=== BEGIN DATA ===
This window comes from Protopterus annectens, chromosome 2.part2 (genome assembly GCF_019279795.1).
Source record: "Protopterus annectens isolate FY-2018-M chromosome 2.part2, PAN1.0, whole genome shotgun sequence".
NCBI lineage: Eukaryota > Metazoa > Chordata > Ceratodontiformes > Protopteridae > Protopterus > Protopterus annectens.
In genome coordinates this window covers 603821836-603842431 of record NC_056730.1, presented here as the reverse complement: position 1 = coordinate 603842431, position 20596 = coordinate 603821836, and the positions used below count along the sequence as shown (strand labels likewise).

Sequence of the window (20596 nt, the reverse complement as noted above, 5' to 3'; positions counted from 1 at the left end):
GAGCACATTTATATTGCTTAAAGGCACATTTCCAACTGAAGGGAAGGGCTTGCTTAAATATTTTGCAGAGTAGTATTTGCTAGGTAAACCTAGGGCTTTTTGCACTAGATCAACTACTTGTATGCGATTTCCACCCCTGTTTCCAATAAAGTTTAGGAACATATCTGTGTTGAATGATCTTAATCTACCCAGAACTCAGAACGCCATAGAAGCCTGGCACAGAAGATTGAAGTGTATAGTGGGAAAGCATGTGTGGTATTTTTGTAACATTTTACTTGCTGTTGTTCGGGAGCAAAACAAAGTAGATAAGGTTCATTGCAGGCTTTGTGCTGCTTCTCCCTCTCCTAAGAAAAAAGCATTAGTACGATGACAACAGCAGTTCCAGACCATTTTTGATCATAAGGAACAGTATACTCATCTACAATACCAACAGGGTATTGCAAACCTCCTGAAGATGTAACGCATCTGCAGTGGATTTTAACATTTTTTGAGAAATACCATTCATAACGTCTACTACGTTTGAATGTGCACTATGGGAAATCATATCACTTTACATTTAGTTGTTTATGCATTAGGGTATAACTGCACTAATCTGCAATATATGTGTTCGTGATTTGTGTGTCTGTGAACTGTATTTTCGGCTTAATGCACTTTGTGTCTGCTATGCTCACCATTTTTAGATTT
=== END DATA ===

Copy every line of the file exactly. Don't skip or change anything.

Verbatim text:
This window comes from Protopterus annectens, chromosome 2.part2 (genome assembly GCF_019279795.1).
Source record: "Protopterus annectens isolate FY-2018-M chromosome 2.part2, PAN1.0, whole genome shotgun sequence".
NCBI lineage: Eukaryota > Metazoa > Chordata > Ceratodontiformes > Protopteridae > Protopterus > Protopterus annectens.
In genome coordinates this window covers 603821836-603842431 of record NC_056730.1, presented here as the reverse complement: position 1 = coordinate 603842431, position 20596 = coordinate 603821836, and the positions used below count along the sequence as shown (strand labels likewise).

Sequence of the window (20596 nt, the reverse complement as noted above, 5' to 3'; positions counted from 1 at the left end):
GAGCACATTTATATTGCTTAAAGGCACATTTCCAACTGAAGGGAAGGGCTTGCTTAAATATTTTGCAGAGTAGTATTTGCTAGGTAAACCTAGGGCTTTTTGCACTAGATCAACTACTTGTATGCGATTTCCACCCCTGTTTCCAATAAAGTTTAGGAACATATCTGTGTTGAATGATCTTAATCTACCCAGAACTCAGAACGCCATAGAAGCCTGGCACAGAAGATTGAAGTGTATAGTGGGAAAGCATGTGTGGTATTTTTGTAACATTTTACTTGCTGTTGTTCGGGAGCAAAACAAAGTAGATAAGGTTCATTGCAGGCTTTGTGCTGCTTCTCCCTCTCCTAAGAAAAAAGCATTAGTACGATGACAACAGCAGTTCCAGACCATTTTTGATCATAAGGAACAGTATACTCATCTACAATACCAACAGGGTATTGCAAACCTCCTGAAGATGTAACGCATCTGCAGTGGATTTTAACATTTTTTGAGAAATACCATTCATAACGTCTACTACGTTTGAATGTGCACTATGGGAAATCATATCACTTTACATTTAGTTGTTTATGCATTAGGGTATAACTGCACTAATCTGCAATATATGTGTTCGTGATTTGTGTGTCTGTGAACTGTATTTTCGGCTTAATGCACTTTGTGTCTGCTATGCTCACCATTTTTAGATTT